Christianity is about salvation. But have you ever realized what it really involves?
“How shall we escape if we neglect so great a salvation, which at the first began to be spoken by the Lord, and was confirmed to us by those who heard Him …?” Hebrews 2:3.
Jesus’ brothers and sisters!
This salvation is so great that Jesus is not ashamed to call us brethren! (Hebrews 2:11)
We read about Jesus, “You are My Son, today I have begotten You.” Hebrews 1:5-6. Jesus is the firstborn. Thus it is also God’s will for us to be born to be His children, Jesus' fellow brethren. We are called to such a great salvation. All things were put under Jesus’ feet when He crushed the Serpent’s head in the days of His flesh.
As yet we do not see all things put under His feet. Quite often it appears as if Satan has gained the victory in our days. But that is so that we can gain the same victory as Jesus. All things must also be placed under our feet. All the angels have been sent out to serve us in this battle and in this salvation. We can be tempted by all kinds of things, but we are no longer tempted by something that we have under our feet. Then we have rest. We can be shaken in whatever area we are still human, but we are unshakable in whatever area the divine nature has been born in us.
Therefore it is a continuous birth as our human nature is put to death and we partake of the divine nature. This is what the promises are all about. Peter writes, “By which have been given to us exceedingly great and precious promises, that through these you may be partakers of the divine nature, having escaped the corruption that is in the world through lust.” 2 Peter 1:4. Jesus put all human nature to death, and the fullness of the Godhead came to dwell in Him bodily. He is the firstborn, and as many of us as are partakers of this salvation follow Him.
“But,” you say, “Jesus was different. It can’t possibly be like that with us.” Yet that is precisely what it can be. We are God’s children if we are led by the Spirit of God. But if we are children, then we are also heirs, God’s heirs and joint heirs together with Christ! (Romans 8:14-17) Not different, but like Jesus! Therefore He is not ashamed to call us brethren. That’s how great this salvation is!
“As I also overcame!”
Jesus, was the only One who was like God. He was the sole heir. But He did not consider it robbery. (Philippians 2:5-6) He also wanted us to be like God, to be joint heirs with Him. Therefore Jesus voluntarily renounced being like God and became like a man. He consecrated a new and living way, from people to God. A way on which people could become like God. You will inherit as much together with Christ as you have become like God.
Therefore Jesus says: “To him who overcomes, as I also overcame ...;” “If you keep My commandments, just as I have kept My Father’s commandments …;” “That you love one another, as I have loved you;” “That they may be one just as the We are One;” “That they may be made perfect in one, that the world can believe.” Here you can see: we are called to so great a salvation! But who has believed the message he has heard? In whom have the promises been fulfilled?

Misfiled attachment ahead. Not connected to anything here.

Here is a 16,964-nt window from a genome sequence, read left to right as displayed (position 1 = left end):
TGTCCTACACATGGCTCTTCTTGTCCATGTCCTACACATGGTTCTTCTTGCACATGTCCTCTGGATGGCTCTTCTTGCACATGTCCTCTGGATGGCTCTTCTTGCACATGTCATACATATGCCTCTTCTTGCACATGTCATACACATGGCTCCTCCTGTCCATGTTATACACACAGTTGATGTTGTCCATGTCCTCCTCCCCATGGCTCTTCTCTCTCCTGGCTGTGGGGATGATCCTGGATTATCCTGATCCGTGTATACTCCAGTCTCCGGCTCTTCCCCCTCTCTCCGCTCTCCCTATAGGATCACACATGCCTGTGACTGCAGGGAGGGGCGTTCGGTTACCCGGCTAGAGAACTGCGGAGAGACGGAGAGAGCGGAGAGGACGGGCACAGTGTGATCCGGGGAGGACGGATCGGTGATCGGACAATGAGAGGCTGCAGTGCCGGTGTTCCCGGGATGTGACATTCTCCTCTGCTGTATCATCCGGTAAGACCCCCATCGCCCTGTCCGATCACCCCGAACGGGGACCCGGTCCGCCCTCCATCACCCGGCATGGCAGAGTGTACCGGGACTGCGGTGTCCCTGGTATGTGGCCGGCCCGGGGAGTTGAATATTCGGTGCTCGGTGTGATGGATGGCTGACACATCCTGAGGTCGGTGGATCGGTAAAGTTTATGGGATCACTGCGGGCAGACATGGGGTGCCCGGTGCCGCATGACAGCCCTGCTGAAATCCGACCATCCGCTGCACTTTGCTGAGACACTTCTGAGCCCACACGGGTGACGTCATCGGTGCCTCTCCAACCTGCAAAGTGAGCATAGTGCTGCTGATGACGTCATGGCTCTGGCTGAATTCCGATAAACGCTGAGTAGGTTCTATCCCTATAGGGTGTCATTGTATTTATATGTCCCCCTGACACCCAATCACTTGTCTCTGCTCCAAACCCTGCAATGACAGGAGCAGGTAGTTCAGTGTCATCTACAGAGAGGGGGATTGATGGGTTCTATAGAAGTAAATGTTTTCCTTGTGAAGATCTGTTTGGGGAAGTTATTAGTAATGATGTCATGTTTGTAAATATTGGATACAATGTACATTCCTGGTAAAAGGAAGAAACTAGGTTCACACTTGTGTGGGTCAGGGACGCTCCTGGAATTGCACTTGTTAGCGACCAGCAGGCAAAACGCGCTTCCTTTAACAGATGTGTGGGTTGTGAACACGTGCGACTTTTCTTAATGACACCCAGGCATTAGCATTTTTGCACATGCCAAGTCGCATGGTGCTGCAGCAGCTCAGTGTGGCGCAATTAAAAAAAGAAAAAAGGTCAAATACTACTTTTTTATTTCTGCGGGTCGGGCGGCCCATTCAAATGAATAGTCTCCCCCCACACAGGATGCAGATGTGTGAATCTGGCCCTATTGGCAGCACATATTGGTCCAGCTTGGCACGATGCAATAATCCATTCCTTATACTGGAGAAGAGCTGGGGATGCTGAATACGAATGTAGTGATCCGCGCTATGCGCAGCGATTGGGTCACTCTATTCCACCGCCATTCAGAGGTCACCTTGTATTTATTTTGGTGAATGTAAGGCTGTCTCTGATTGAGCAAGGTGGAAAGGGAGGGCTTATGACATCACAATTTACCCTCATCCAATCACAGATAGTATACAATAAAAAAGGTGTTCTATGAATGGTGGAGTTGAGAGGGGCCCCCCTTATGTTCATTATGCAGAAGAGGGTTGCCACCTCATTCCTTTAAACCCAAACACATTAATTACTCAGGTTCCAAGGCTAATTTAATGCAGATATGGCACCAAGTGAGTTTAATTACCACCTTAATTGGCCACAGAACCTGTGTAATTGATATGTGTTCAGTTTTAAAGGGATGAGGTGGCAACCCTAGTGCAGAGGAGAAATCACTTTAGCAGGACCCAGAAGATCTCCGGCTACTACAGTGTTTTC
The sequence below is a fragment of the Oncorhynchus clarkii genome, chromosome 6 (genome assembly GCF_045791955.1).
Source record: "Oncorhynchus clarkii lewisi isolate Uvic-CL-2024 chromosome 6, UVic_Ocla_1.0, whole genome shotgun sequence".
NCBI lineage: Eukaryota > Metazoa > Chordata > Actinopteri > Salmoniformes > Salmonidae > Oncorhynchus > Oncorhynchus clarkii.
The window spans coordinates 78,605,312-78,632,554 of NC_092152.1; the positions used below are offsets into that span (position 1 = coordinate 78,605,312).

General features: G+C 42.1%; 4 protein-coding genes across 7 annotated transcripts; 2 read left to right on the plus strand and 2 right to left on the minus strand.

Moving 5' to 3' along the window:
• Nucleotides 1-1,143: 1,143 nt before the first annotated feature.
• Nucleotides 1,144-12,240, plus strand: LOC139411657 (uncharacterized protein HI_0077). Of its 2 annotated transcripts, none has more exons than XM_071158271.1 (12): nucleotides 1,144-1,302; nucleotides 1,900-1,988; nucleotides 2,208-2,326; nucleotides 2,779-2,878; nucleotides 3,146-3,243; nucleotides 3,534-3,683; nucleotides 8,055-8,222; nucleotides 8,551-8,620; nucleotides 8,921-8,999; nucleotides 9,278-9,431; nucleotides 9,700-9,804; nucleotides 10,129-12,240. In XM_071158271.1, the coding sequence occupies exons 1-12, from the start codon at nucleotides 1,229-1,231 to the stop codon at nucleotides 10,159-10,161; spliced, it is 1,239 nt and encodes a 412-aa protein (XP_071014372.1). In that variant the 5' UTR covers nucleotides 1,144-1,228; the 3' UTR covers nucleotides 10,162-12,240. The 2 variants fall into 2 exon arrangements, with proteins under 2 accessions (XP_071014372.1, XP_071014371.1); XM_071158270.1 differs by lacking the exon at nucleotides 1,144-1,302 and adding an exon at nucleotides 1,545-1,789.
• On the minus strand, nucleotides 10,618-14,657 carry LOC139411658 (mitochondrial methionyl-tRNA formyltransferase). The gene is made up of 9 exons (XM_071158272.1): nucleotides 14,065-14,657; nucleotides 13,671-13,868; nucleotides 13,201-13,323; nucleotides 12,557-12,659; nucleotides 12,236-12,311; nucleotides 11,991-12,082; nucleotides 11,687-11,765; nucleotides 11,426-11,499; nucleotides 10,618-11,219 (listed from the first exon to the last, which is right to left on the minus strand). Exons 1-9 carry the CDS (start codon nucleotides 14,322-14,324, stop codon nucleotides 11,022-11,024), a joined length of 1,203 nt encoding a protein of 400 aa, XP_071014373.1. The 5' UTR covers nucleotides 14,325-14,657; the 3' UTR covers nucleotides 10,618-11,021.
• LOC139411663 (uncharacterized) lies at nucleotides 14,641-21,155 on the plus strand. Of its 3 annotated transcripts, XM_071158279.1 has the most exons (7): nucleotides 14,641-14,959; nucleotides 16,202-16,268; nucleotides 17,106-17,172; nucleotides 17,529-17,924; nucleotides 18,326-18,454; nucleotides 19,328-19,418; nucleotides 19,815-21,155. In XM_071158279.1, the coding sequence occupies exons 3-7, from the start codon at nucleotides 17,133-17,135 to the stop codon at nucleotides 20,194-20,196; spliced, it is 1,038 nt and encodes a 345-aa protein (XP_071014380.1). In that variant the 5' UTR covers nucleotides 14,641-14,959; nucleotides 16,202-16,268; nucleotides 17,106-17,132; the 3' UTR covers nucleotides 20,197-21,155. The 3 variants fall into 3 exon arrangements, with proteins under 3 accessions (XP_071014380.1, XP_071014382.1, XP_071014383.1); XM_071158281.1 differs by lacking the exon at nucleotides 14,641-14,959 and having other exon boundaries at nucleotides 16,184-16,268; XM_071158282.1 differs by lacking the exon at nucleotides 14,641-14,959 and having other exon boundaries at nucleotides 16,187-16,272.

Salvation to the uttermost
It says that the old heroes of faith did not receive the promise because God had provided something better for us. (Hebrews 11:39-40) Have you thought about the fact that God has provided something better for you than what He provided for the old heroes of faith that are mentioned in the previous verses? If you do not consider such a great salvation, how can you possibly think that you will escape God’s judgment?
You imagine you are so humble when you say, “I am so wretched; I'll be happy enough to have my sins forgiven.” Those who say that demean Jesus’ work and despise God’s goodness. That is not humility; it is stubbornness.
Jesus can save to the uttermost those who come to God through Him. (Hebrews 7:25) You will not be judged because you are so wretched, but because you do not believe. “Yes,” you say, “but not all have faith.” Correct! Those who are unreasonable and wicked do not believe. (2 Thessalonians 3:2) You cannot believe in this salvation and at the same time love this world. You cannot believe in partaking of divine nature and at the same time love your self-life.
Maybe you say, “I too believed once that I could become good, but unfortunately, I have seen that we cannot be anything but human.” But when you say something like that, you actually testify to the fact that you have cast away your good conscience and have therefore suffered shipwreck of your faith. (1 Timothy 1:19) You have ceased to be careful and to acknowledge your sin; therefore, unbelief has gained power over you again. And then, of course, it is easier to sin daily and receive forgiveness.
Maybe you think that behaving like the widow toward the unrighteous judge is somewhat tiresome. With such an attitude you will never gain your right over your adversary, the devil, who goes around trying to devour whom he can. But it doesn’t need to be this way!
Jesus says, “When the Son of Man comes, will He really find faith on the earth?” (Luke 18:1-8; 1 Peter 5:8) Let us not disappoint Him! Let us have faith, not only for the forgiveness of sins, but by our actions show that we have faith for victory, faith for this “so great a salvation!”
This is an edited version of an article that first appeared in Norwegian in BCC’s periodical “Skjulte Skatter” (“Hidden Treasures”) in January, 1937.
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